Results Summary

What was the research about?

People with depression are four times more likely to die from heart disease than those without depression. Exercise like walking can improve symptoms of depression and prevent heart disease. But it can be hard for people with depression to find the desire and energy to exercise.

In this study, the research team compared three ways to encourage patients with depression who have or are at risk for heart disease to increase their daily steps:

  • Fitbit® activity tracker, which tracks how many steps the wearer takes each day.
  • Fitbit plus web-based cognitive behavioral therapy, or CBT. CBT helps patients change patterns in their thinking to encourage positive thoughts about exercise.
  • Fitbit plus web-based, mindfulness-based cognitive therapy, or MBCT. MCBT helps patients become aware of their daily experiences that may prevent a healthy lifestyle.

What were the results?

After two months, the differences in daily steps across the three groups weren’t meaningful. The number of steps:

  • Decreased by 8.2 steps per day for patients who received the Fitbit alone
  • Increased by 2.9 steps per day for patients who also received CBT
  • Increased by 2.8 steps per day for patients who also received MBCT

After four months, the three groups didn’t differ in the number of daily steps.

Who was in the study?

The study included 361 patients with depression who had or were at risk for heart disease. Of these patients, 83 percent were White, 7 percent were Black, 7 percent were more than one race, and 3 percent were another race; 7 percent were Hispanic. The average age was 45, 83 percent were women, and 92 percent had a college education or more.

What did the research team do?

The research team recruited patients from two Patient-Powered Research Networks, or PPRNs: MoodNetwork and Health eHeart. In PPRNs, patients, families, caregivers, and community members work closely with research teams to plan and conduct research. These PPRNs were part of PCORnet®.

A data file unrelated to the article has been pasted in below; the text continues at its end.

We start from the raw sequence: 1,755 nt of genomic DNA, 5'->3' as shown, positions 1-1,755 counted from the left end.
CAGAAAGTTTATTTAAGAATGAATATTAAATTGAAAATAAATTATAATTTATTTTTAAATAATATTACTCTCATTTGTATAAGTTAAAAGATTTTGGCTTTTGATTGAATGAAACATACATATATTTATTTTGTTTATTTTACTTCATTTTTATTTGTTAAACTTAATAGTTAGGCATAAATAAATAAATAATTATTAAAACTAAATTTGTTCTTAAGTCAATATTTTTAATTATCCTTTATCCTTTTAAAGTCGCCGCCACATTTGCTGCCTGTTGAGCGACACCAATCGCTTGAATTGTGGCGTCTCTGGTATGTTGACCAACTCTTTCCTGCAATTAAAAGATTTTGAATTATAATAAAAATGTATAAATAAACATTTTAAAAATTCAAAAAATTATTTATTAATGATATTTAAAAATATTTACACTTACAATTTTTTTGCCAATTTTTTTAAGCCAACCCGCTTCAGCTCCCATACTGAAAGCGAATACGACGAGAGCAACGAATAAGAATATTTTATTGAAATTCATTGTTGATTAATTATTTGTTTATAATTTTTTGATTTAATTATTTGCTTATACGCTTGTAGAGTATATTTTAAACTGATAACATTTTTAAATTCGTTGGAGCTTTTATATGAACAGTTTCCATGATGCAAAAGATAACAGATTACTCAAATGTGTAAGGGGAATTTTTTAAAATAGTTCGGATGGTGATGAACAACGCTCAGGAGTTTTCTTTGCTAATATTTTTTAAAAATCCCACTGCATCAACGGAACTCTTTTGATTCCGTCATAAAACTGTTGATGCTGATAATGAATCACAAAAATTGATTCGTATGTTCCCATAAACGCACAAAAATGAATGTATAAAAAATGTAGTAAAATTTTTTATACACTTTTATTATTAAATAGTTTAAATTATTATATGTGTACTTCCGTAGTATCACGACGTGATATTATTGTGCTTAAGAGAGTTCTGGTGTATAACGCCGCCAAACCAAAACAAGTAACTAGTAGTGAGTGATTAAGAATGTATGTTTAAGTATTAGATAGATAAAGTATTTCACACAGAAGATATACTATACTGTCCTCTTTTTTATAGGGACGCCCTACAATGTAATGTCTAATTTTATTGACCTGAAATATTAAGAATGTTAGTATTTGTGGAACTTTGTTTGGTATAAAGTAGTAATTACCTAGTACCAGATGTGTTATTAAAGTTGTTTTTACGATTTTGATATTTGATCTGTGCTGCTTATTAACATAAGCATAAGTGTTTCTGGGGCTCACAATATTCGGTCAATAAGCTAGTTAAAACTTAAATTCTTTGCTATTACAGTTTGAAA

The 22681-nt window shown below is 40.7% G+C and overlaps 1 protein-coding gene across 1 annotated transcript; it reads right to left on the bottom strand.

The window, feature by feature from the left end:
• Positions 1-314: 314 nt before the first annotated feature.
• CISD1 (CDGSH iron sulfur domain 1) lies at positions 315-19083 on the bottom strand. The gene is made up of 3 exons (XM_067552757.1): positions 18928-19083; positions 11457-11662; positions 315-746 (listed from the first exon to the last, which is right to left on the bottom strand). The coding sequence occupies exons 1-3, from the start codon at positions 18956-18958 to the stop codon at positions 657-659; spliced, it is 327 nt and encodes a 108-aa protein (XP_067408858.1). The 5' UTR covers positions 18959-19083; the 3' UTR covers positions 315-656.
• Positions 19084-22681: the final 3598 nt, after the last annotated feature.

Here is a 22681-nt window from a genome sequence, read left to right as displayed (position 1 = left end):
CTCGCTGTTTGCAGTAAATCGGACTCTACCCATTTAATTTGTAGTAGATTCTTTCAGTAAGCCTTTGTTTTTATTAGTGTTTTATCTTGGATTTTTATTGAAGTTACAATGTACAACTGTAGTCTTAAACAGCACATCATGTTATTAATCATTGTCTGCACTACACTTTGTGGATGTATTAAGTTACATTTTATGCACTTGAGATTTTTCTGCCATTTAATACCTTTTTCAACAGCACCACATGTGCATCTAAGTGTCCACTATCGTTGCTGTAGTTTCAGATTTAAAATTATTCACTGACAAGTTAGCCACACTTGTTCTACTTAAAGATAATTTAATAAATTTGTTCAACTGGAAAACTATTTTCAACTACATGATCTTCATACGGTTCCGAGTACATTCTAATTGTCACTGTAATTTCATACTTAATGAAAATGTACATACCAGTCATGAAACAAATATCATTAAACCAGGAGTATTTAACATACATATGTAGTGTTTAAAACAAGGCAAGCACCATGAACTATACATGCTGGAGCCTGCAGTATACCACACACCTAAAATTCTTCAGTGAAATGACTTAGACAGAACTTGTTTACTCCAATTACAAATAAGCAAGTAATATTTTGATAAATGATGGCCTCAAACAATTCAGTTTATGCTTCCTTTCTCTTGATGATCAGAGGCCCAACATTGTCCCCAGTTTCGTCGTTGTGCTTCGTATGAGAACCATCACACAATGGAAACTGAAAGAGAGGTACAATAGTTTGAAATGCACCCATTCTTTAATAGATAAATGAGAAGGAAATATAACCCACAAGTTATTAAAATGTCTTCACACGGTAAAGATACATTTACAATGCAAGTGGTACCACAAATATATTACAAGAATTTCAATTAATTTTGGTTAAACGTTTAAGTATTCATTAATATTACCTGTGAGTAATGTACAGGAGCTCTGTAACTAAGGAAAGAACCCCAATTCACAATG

The research team assigned patients by chance to one of three groups. Patients in all groups wore a Fitbit activity tracker for two months. In the first group, patients just wore the Fitbit. In the second group, patients viewed weekly, self-guided web-based courses using CBT for two months. In the third group, patients viewed weekly, self-guided web-based courses using MBCT for two months. Both courses encouraged patients to practice skills taught in each week’s course.

Patients in all groups filled out surveys every other week for the first two months and a final survey two months later.

Patients from the two PPRNs helped create research questions and plan the study.

What were the limits of the study?

Most patients were women, White, and had a college degree. Results may have differed if the study included patients with different backgrounds.

Future research could test the two types of therapy with live support from a coach or therapist.

How can people use the results?

Researchers can use the results when considering other ways to encourage patients with depression to exercise.

MoodNetwork and Health eHeart online networks formerly were Network Partners in PCORnet®, the National Patient-Centered Clinical Research Network. PCORnet has been developed with funding from the Patient-Centered Outcomes Research Institute (PCORI).

Final Research Report

This project's final research report is expected to be available by October 2022.

Peer-Review Summary

The Peer-Review Summary for this project will be posted here soon.

Project Information

Andrew A. Nierenberg, MD
Massachusetts General Hospital
Healthy Hearts Healthy Minds: A PPRN Demonstration Pragmatic Trial

Key Dates

March 2016
February 2022

Study Registration Information


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Last updated: December 27, 2021